Researchers from Seattle Biomedical Research Institute (Seattle BioMed), the University of Copenhagen and the University of Edinburgh have uncovered new knowledge related to host-parasite interaction in severe malaria, concerning how malaria parasites are able to bind to cells in the brain and cause cerebral malaria – the most lethal form of the disease. Three related papers will be published in the May 21 online edition of PNAS (Proceedings of the National Academy of Sciences), a premier scientific journal, highlighting this research.
“Identifying the molecules that allow malaria parasites to ‘stick’ to the brain takes us one step closer to new treatments,” said Joseph Smith, PhD, leader of the Seattle team.
Red blood cells infected with the malaria parasite Plasmodium falciparum, the type most lethal to humans, bind to receptors on cells lining blood vessel walls, which helps the parasite avoid being detected and killed by the spleen. The binding is mediated by one of several members of a family of parasite proteins called P. falciparum erythrocyte membrane protein 1, or PfEMP1. A single PfEMP1 mediates placental malaria – the cause of malaria during pregnancy, which kills thousands of women and causes premature births and low-birth weight babies each year – but other PfEMP1 types causing life-threatening disease in young children are unknown.
Molecular techniques used
To hone in on specific PfEMP1 types associated with severe malaria, Thomas Lavstsen, Assistant Professor, and his team from the University of Denmark used molecular techniques to compare the levels of different PfEMP1 transcripts in blood samples from children hospitalized in the pediatric ward of the Korogwe District Hospital in Tanzania.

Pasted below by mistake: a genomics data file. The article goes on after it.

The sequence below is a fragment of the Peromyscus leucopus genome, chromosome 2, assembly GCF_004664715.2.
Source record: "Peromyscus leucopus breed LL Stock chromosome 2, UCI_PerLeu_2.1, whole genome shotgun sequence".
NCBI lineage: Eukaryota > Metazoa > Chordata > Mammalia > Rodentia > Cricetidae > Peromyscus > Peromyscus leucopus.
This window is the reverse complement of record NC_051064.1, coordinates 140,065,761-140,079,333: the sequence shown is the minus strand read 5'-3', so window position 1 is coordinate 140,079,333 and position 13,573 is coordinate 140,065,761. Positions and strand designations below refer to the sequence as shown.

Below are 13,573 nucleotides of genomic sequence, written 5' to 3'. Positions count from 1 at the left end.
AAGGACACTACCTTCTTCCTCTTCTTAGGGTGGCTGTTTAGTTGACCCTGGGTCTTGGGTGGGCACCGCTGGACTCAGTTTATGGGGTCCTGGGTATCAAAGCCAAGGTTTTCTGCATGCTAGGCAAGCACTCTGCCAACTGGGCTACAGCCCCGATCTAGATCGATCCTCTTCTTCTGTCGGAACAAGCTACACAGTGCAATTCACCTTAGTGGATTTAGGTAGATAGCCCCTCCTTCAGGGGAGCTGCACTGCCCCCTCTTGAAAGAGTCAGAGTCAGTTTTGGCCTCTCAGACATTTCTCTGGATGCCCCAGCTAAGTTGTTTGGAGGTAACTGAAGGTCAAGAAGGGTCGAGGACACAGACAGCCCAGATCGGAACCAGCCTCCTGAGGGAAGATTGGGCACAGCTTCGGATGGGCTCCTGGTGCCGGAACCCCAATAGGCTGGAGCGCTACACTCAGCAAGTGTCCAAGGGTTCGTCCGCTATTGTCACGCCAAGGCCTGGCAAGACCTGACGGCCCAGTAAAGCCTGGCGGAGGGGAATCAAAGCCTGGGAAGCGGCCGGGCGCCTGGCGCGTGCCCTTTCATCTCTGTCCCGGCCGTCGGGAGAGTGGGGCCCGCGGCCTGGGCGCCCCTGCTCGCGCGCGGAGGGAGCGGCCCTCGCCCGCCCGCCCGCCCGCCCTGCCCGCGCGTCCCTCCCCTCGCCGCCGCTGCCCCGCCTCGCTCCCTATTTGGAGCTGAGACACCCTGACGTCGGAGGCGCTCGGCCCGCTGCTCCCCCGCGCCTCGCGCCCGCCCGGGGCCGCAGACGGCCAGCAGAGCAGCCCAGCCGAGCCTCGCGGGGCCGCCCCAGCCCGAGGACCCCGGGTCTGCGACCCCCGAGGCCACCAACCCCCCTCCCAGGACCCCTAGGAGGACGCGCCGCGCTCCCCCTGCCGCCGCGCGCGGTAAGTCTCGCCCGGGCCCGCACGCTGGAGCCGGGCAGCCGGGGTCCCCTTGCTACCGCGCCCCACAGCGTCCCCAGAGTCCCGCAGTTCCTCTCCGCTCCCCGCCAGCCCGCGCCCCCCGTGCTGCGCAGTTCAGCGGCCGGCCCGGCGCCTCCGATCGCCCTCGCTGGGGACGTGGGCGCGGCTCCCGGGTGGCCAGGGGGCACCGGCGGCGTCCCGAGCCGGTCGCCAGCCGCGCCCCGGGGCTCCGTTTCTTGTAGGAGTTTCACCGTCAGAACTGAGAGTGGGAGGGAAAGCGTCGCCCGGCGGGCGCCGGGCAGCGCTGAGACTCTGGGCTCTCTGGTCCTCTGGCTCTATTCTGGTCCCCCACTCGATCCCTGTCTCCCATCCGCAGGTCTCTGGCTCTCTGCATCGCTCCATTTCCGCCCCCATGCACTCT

“Our research revealed that genes encoding two distinct types of PfEMP1 – named domain cassettes 8 and 13 – were tied to cases of severe malaria, suggesting that those proteins might be suitable targets in efforts aimed at curbing the disease,” explained Lavstsen. Co-author Louise Turner, PhD adds, “Another important aspect of our study is that we show these PfEMP1 domain cassettes are recognized by natural acquired immunity in young African children, which gives us hope that we can base a vaccine on the discovered PfEMP1 types.”
In a related paper in this issue, Antoine Claessens, PhD, who works in the lab of Alexandra Rowe, D. Phil, of the University of Edinburgh, reports that these particular PfEMP1 types – domain cassettes 8 and 13 – mediate the binding of infected red blood cells to cells that line blood vessels in the brain. “This provides us with new molecules that could be targeted to develop drugs to treat the most deadly forms of malaria,” said Rowe. “In addition, because animal models for cerebral malaria are currently unavailable, we believe our findings might lead to a laboratory tool for testing drugs and vaccines that block the binding of the parasite to blood vessels in the brain.”
A 15-year journey
Marion Avril, PhD, who works in the Smith lab at Seattle BioMed, reports in this issue that domain cassette 8 encodes binding activity for brain blood vessel cells. Additionally, the authors uncovered a potential explanation for the evolutionary persistence of parasite protein variants that mediate cerebral malaria, an often-fatal disease that tends to wipe out the parasite’s host. “Because those brain-binding variants can also bind to blood vessels in the skin, heart, and lung, the parasite might sequester in those organs,” Smith explained. “Together, the findings could help researchers better address the lingering problem of childhood malaria.”
“It’s been a 15-year journey since this gene family was discovered, but the coming together of these three studies, which all identify the same key players in severe malaria, is an important milestone,” said Rowe. “We’re excited to have this knowledge and begin to apply it to developing new solutions for malaria.”
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